Physiological functions of glucocorticoids in stress and their relation to pharmacological actions.
Almost any kind of threat to homeostasis or stress will cause plasma glucocorticoid levels to rise. The increased levels have traditionally been ascribed the physiological function of enhancing the organism’s resistance to stress, a role well recognized in glucocorticoid therapy. How the known physiological and pharmacological effects of glucocorticoids might accomplish this function, however, remains a mystery. A generalization that is beginning to emerge is that many of these effects may be secondary to modulation by glucocorticoids of the actions of numerous intercellular mediators, including established hormones, prostaglandins, and other arachidonic acid metabolites, certain secreted neutral proteinases, lymphokines, and a variety of bioactive peptides. These mediators participate in physiological mechanisms–endocrine, renal, immune, neural, etc.–that mount the first line of defense against such challenges to homeostasis as hemorrhage, metabolic disturbances, infection, anxiety, and others. Contrary to the traditional view that glucocorticoids enhance these defense mechanisms, however, it has become increasingly clear that glucocorticoids at moderate to high levels generally suppress them. This paradox, which first emerged when glucocorticoids were discovered to be anti-inflammatory agents, remains a major obstacle to a unified picture of glucocorticoid function. We propose that stress-induced increases in glucocorticoid levels protect not against the source of stress itself but rather against the body’s normal reactions to stress, preventing those reactions from overshooting and themselves threatening homeostasis. This hypothesis, the seeds of which are to be found in many discussions of particular glucocorticoid effects, immediately accounts for the paradox noted above. Furthermore, it provides glucocorticoid physiology with a unified conceptual framework that can accommodate such apparently unrelated physiological and pharmacological effects as those on carbohydrate metabolism, inflammatory processes, shock, and water balance. It also leads us to suggest that some of the enzymes rapidly induced by glucocorticoids, such as glutamine synthetase, detoxify mediators released during stress-induced activation of primary defense mechanisms. These mediators would themselves lead to tissue damage if left unchecked.
Chronic Stress- Surging Glucocorticoids
In some ways, we are not so different from a zebra on the Serengeti. If we are threatened with bodily harm, just like the zebra being chased by a lion, our adrenal glands kick into high gear and secrete adrenalin and glucocorticoid hormones. These hormones can keep us alive in an emergency. Blood rushes to our most needed organs (heart, lungs, muscles). Digestion shuts down and we stop salivating. Our attention gets very focused. We have no need to get an erection or urinate (save that for later if we live). These fight or flight hormones can keep us alive in an emergency. But they are meant to turn off quickly when the event has passed. Where humans differ from animals is that we can suffer from chronic worry and keep those hormones surging through our system for days on end. Heart disease, depression, diabetes, obesity, immune dysfunction, learning disorders, headaches, irritable bowel syndrome,… what do these diseases of modern man have in common? They have all been linked to chronic stress. And chronic stress means we have cortisone affecting our organs and cells when it should be turned off.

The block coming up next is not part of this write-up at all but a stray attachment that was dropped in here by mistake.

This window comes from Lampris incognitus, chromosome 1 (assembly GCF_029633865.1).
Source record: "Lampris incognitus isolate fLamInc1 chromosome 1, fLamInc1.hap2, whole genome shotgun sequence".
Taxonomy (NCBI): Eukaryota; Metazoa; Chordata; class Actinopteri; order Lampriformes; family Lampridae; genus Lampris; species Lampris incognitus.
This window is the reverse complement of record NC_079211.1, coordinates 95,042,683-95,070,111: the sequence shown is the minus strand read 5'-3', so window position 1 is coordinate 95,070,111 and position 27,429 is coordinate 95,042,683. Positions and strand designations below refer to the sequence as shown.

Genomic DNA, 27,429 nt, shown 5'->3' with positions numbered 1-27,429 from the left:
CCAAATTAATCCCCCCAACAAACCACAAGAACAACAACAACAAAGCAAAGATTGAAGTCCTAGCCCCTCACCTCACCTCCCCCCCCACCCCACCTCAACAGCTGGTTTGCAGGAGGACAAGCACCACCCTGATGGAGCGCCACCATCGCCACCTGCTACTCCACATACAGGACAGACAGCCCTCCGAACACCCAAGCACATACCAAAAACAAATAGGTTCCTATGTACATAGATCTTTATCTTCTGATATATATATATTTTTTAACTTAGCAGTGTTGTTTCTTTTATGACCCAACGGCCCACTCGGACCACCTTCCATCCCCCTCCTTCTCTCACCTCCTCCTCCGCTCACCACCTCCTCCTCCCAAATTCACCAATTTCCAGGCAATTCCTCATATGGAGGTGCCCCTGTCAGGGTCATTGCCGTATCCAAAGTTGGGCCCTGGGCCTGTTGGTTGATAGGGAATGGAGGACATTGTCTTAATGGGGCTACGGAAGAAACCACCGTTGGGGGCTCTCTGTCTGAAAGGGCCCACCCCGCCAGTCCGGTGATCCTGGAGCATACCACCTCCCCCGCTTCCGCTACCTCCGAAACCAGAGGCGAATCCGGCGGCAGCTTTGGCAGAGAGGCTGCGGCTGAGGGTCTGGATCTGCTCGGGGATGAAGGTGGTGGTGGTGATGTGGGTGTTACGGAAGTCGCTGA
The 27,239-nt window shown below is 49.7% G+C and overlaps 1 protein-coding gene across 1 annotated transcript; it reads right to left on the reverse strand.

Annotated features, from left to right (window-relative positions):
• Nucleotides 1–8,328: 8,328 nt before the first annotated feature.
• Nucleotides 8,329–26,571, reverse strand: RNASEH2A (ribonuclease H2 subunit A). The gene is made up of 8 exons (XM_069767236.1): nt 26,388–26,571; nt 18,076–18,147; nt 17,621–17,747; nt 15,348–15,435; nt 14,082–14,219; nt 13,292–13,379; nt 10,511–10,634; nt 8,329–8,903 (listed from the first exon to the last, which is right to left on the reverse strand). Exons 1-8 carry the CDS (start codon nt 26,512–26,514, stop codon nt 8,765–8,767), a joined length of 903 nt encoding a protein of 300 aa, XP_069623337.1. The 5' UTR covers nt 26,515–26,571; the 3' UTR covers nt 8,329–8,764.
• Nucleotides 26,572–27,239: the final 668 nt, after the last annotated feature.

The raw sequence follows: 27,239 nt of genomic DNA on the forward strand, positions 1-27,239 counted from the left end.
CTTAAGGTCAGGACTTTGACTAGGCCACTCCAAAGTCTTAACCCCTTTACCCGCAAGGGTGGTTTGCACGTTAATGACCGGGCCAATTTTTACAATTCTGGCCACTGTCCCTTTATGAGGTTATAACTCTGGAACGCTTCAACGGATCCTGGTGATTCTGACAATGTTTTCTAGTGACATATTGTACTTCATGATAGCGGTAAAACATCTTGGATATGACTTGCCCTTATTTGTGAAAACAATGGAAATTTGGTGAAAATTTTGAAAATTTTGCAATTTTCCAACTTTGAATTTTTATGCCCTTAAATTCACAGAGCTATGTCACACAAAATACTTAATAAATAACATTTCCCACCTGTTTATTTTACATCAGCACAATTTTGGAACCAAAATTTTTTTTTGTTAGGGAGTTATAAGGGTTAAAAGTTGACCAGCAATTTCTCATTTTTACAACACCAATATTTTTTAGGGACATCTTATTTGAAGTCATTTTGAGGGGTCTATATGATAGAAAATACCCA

Robert Sapolsky, a brilliant Stanford neurobiologist and author of “Why Zebras Don’t Get Ulcers” and “A Primates Memoir” has studied baboons in Africa for decades. Doing elegant controlled studies of these social animals, he has come to some amazing conclusions that may explain how humans respond to chronic stress. He found low ranking baboons with fewer opportunities in baboon culture and less control of their lives had more stress hormones and more disease. He also found that baboons with social support, even if they weren’t at the top of the hierarchy, had lower levels of harmful stress hormones. The baboons that could count on other baboons to help them out in a fight, groom them and let them hold the baby, had less harmful stress hormones, even if they weren’t the alpha baboon. He also identified personality traits associated with low stress, even in the low ranking baboon. Certain baboons seemed to be unable to differentiate what was a danger and what was a non-threat in the environment. The “don’t sweat the small stuff” baboons thrived compared to their hyper-anxious buddies.
Like his baboon studies, many human studies have shown that a sense of loss of control in our lives is extremely stressful and children who live with constant violence and fear, suffer from the post-traumatic stress disorder. People who feel they can’t control their lives, who worry about the mortgage, the evil boss at work, or even the state of world events, run the risk of having stress hormones that are surging and impacting their immune systems in diseases that show up much later.